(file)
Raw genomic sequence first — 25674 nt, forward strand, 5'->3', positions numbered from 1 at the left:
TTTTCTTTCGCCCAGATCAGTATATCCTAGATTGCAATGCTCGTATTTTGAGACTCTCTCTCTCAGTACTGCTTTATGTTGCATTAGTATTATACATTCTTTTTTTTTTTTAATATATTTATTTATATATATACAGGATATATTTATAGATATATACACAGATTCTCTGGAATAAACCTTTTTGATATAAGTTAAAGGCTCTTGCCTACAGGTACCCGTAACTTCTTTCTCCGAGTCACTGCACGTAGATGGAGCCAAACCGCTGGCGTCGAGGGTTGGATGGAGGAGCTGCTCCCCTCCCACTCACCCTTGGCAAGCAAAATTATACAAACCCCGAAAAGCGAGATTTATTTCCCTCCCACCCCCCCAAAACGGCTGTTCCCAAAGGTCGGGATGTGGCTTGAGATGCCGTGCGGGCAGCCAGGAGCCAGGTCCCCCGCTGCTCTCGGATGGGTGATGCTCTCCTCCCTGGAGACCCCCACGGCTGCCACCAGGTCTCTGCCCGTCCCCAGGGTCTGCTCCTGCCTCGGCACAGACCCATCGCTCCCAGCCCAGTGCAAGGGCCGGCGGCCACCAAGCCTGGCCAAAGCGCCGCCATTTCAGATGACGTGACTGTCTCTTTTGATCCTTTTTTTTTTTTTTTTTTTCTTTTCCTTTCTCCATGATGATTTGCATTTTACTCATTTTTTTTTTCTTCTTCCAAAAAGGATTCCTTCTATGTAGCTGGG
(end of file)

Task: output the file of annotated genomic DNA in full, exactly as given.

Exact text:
Raw genomic sequence first — 25674 nt, forward strand, 5'->3', positions numbered from 1 at the left:
TTTTCTTTCGCCCAGATCAGTATATCCTAGATTGCAATGCTCGTATTTTGAGACTCTCTCTCTCAGTACTGCTTTATGTTGCATTAGTATTATACATTCTTTTTTTTTTTTAATATATTTATTTATATATATACAGGATATATTTATAGATATATACACAGATTCTCTGGAATAAACCTTTTTGATATAAGTTAAAGGCTCTTGCCTACAGGTACCCGTAACTTCTTTCTCCGAGTCACTGCACGTAGATGGAGCCAAACCGCTGGCGTCGAGGGTTGGATGGAGGAGCTGCTCCCCTCCCACTCACCCTTGGCAAGCAAAATTATACAAACCCCGAAAAGCGAGATTTATTTCCCTCCCACCCCCCCAAAACGGCTGTTCCCAAAGGTCGGGATGTGGCTTGAGATGCCGTGCGGGCAGCCAGGAGCCAGGTCCCCCGCTGCTCTCGGATGGGTGATGCTCTCCTCCCTGGAGACCCCCACGGCTGCCACCAGGTCTCTGCCCGTCCCCAGGGTCTGCTCCTGCCTCGGCACAGACCCATCGCTCCCAGCCCAGTGCAAGGGCCGGCGGCCACCAAGCCTGGCCAAAGCGCCGCCATTTCAGATGACGTGACTGTCTCTTTTGATCCTTTTTTTTTTTTTTTTTTTCTTTTCCTTTCTCCATGATGATTTGCATTTTACTCATTTTTTTTTTCTTCTTCCAAAAAGGATTCCTTCTATGTAGCTGGG